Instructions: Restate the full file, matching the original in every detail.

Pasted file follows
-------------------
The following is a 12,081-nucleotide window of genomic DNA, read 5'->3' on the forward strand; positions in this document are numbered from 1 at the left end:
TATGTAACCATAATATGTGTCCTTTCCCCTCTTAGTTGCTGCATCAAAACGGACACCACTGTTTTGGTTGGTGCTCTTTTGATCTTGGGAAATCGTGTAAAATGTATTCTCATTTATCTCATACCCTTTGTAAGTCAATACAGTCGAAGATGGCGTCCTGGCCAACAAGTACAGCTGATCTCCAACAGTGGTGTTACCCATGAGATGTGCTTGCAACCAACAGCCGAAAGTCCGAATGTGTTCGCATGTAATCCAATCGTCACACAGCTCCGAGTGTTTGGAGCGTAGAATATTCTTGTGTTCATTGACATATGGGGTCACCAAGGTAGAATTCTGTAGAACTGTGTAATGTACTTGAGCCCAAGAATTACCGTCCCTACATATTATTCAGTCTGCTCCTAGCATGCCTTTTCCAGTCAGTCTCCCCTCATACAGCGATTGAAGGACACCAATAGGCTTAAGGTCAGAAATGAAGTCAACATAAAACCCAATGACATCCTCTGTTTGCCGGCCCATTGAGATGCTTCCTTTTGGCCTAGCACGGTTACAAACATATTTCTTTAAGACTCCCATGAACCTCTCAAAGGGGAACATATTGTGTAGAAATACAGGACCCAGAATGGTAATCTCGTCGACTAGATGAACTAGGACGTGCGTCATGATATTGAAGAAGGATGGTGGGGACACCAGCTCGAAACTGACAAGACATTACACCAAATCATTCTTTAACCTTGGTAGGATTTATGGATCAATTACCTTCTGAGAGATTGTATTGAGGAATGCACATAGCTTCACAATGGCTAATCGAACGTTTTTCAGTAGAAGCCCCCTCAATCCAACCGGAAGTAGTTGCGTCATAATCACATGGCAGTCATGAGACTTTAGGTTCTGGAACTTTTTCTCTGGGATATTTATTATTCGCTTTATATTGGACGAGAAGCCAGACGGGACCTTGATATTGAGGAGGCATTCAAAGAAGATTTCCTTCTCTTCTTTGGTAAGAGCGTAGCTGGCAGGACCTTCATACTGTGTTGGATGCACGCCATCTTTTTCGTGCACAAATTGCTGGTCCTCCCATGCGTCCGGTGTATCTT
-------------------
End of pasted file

The following is a 12,081-nucleotide window of genomic DNA, read 5'->3' on the forward strand; positions in this document are numbered from 1 at the left end:
TATGTAACCATAATATGTGTCCTTTCCCCTCTTAGTTGCTGCATCAAAACGGACACCACTGTTTTGGTTGGTGCTCTTTTGATCTTGGGAAATCGTGTAAAATGTATTCTCATTTATCTCATACCCTTTGTAAGTCAATACAGTCGAAGATGGCGTCCTGGCCAACAAGTACAGCTGATCTCCAACAGTGGTGTTACCCATGAGATGTGCTTGCAACCAACAGCCGAAAGTCCGAATGTGTTCGCATGTAATCCAATCGTCACACAGCTCCGAGTGTTTGGAGCGTAGAATATTCTTGTGTTCATTGACATATGGGGTCACCAAGGTAGAATTCTGTAGAACTGTGTAATGTACTTGAGCCCAAGAATTACCGTCCCTACATATTATTCAGTCTGCTCCTAGCATGCCTTTTCCAGTCAGTCTCCCCTCATACAGCGATTGAAGGACACCAATAGGCTTAAGGTCAGAAATGAAGTCAACATAAAACCCAATGACATCCTCTGTTTGCCGGCCCATTGAGATGCTTCCTTTTGGCCTAGCACGGTTACAAACATATTTCTTTAAGACTCCCATGAACCTCTCAAAGGGGAACATATTGTGTAGAAATACAGGACCCAGAATGGTAATCTCGTCGACTAGATGAACTAGGACGTGCGTCATGATATTGAAGAAGGATGGTGGGGACACCAGCTCGAAACTGACAAGACATTACACCAAATCATTCTTTAACCTTGGTAGGATTTATGGATCAATTACCTTCTGAGAGATTGTATTGAGGAATGCACATAGCTTCACAATGGCTAATCGAACGTTTTTCAGTAGAAGCCCCCTCAATCCAACCGGAAGTAGTTGCGTCATAATCACATGGCAGTCATGAGACTTTAGGTTCTGGAACTTTTTCTCTGGGATATTTATTATTCGCTTTATATTGGACGAGAAGCCAGACGGGACCTTGATATTGAGGAGGCATTCAAAGAAGATTTCCTTCTCTTCTTTGGTAAGAGCGTAGCTGGCAGGACCTTCATACTGTGTTGGATGCACGCCATCTTTTTCGTGCACAAATTGCTGGTCCTCCCATGCGTCCGGTGTATCTT